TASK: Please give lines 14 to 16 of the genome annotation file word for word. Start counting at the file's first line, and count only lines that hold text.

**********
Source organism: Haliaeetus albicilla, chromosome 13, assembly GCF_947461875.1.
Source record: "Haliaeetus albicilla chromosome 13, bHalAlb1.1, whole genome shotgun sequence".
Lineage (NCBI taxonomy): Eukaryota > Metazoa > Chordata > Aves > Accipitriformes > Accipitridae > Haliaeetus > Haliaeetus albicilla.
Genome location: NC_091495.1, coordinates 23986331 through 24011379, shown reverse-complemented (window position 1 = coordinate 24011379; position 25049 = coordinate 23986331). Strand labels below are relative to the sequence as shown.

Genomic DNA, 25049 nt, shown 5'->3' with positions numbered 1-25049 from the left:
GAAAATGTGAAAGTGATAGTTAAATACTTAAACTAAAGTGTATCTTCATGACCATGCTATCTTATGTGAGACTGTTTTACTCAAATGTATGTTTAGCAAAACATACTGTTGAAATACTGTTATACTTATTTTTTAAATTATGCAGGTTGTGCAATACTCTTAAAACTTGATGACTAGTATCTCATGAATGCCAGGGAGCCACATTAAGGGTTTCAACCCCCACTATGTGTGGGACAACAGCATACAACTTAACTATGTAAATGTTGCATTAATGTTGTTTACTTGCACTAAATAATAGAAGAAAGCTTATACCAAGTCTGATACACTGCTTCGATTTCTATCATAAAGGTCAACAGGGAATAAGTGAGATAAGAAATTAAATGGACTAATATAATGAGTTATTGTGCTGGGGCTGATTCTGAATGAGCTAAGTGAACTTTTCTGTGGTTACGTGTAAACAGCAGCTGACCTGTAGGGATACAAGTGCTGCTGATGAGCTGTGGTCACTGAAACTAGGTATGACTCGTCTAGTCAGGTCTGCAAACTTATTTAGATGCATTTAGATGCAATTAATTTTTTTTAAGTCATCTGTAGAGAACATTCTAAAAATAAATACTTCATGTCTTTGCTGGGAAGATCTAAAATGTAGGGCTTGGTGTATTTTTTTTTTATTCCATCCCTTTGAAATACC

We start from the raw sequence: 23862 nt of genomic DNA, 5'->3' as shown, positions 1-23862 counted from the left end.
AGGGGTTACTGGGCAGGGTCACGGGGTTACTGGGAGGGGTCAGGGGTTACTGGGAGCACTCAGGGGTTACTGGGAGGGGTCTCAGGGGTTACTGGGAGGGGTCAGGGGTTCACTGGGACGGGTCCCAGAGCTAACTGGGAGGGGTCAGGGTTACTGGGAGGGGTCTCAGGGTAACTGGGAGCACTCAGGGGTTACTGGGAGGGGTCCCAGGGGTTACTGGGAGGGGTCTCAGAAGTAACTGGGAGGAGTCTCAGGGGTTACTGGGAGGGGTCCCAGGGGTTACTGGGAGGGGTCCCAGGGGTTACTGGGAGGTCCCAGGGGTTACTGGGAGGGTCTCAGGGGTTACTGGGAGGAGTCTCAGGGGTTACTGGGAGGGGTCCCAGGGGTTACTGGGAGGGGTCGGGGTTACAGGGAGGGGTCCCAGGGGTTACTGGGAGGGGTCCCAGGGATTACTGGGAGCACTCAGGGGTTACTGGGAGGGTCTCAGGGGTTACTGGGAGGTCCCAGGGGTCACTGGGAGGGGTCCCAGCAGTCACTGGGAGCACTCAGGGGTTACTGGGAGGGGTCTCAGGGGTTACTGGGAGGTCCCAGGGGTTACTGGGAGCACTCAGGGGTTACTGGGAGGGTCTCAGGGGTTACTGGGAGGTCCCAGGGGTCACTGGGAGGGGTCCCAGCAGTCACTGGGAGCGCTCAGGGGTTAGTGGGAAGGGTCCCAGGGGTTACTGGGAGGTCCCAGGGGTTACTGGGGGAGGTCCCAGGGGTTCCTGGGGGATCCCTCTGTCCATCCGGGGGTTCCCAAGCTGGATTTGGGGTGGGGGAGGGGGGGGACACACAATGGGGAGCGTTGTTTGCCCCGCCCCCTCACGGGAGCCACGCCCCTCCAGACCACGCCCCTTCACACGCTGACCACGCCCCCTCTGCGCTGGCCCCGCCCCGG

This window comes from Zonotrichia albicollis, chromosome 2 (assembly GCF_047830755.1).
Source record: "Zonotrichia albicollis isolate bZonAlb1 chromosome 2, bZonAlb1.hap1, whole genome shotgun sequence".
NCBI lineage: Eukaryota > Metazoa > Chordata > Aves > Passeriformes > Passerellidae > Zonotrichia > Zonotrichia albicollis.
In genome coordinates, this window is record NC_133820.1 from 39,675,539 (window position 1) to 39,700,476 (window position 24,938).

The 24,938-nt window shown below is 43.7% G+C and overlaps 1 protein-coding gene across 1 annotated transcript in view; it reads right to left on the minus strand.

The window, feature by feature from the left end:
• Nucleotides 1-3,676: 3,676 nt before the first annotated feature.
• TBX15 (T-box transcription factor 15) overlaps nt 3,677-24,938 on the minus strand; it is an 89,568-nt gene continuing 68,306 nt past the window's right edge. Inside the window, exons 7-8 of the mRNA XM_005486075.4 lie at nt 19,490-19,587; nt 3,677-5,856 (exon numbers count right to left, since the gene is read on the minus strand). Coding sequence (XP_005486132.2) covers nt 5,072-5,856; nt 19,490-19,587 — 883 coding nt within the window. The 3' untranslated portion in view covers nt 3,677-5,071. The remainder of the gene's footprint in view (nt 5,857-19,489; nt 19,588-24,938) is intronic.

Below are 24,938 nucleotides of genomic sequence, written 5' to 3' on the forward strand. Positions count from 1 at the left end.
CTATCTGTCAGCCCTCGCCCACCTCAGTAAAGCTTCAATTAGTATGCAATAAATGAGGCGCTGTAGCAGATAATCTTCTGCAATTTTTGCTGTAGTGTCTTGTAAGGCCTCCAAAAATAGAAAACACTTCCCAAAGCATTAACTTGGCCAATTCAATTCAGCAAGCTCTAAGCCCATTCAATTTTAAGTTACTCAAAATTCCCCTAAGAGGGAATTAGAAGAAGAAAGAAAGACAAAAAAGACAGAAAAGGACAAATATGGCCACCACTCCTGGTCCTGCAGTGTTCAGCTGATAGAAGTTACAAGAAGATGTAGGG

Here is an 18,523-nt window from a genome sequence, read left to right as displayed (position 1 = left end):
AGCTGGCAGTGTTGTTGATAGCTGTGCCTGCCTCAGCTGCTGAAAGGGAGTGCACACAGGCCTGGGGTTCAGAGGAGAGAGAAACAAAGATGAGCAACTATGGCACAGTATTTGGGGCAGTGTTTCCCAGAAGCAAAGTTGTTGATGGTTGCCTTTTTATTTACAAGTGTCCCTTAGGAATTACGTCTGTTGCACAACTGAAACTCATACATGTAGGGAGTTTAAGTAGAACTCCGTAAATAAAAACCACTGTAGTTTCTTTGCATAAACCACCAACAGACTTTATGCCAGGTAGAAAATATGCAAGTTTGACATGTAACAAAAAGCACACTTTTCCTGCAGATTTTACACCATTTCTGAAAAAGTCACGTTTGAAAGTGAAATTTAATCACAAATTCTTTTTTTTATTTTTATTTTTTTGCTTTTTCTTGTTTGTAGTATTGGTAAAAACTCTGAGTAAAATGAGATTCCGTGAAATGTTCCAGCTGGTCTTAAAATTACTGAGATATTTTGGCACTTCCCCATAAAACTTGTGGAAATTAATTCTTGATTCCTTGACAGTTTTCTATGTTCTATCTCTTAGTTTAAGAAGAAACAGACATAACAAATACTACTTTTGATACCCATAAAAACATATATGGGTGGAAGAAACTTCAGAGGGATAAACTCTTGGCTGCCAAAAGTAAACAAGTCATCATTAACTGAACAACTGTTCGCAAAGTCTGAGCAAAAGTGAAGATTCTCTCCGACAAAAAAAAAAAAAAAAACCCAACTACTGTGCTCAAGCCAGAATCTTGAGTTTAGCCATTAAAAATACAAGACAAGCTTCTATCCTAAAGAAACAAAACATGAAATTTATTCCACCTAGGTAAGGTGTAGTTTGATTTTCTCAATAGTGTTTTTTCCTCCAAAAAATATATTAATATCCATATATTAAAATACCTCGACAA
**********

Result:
The window, feature by feature from the left end:
• Nucleotides 1-3,676: 3,676 nt before the first annotated feature.
• TBX15 (T-box transcription factor 15) overlaps nt 3,677-24,938 on the minus strand; it is an 89,568-nt gene continuing 68,306 nt past the window's right edge. Inside the window, exons 7-8 of the mRNA XM_005486075.4 lie at nt 19,490-19,587; nt 3,677-5,856 (exon numbers count right to left, since the gene is read on the minus strand). Coding sequence (XP_005486132.2) covers nt 5,072-5,856; nt 19,490-19,587 — 883 coding nt within the window. The 3' untranslated portion in view covers nt 3,677-5,071. The remainder of the gene's footprint in view (nt 5,857-19,489; nt 19,588-24,938) is intronic.